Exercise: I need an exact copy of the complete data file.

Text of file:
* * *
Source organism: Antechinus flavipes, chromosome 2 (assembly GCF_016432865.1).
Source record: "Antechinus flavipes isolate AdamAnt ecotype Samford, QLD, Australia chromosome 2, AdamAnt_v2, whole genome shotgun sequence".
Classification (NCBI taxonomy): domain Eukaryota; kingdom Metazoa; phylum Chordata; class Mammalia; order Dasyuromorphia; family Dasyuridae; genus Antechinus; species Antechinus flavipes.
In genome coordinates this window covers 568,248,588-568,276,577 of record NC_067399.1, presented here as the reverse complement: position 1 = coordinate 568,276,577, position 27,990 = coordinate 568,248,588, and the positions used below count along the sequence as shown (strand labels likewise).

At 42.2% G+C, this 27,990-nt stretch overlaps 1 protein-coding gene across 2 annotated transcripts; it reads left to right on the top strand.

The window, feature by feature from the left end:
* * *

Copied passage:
Source organism: Antechinus flavipes, chromosome 2 (assembly GCF_016432865.1).
Source record: "Antechinus flavipes isolate AdamAnt ecotype Samford, QLD, Australia chromosome 2, AdamAnt_v2, whole genome shotgun sequence".
Classification (NCBI taxonomy): domain Eukaryota; kingdom Metazoa; phylum Chordata; class Mammalia; order Dasyuromorphia; family Dasyuridae; genus Antechinus; species Antechinus flavipes.
In genome coordinates this window covers 568,248,588-568,276,577 of record NC_067399.1, presented here as the reverse complement: position 1 = coordinate 568,276,577, position 27,990 = coordinate 568,248,588, and the positions used below count along the sequence as shown (strand labels likewise).

At 42.2% G+C, this 27,990-nt stretch overlaps 1 protein-coding gene across 2 annotated transcripts; it reads left to right on the top strand.

The window, feature by feature from the left end: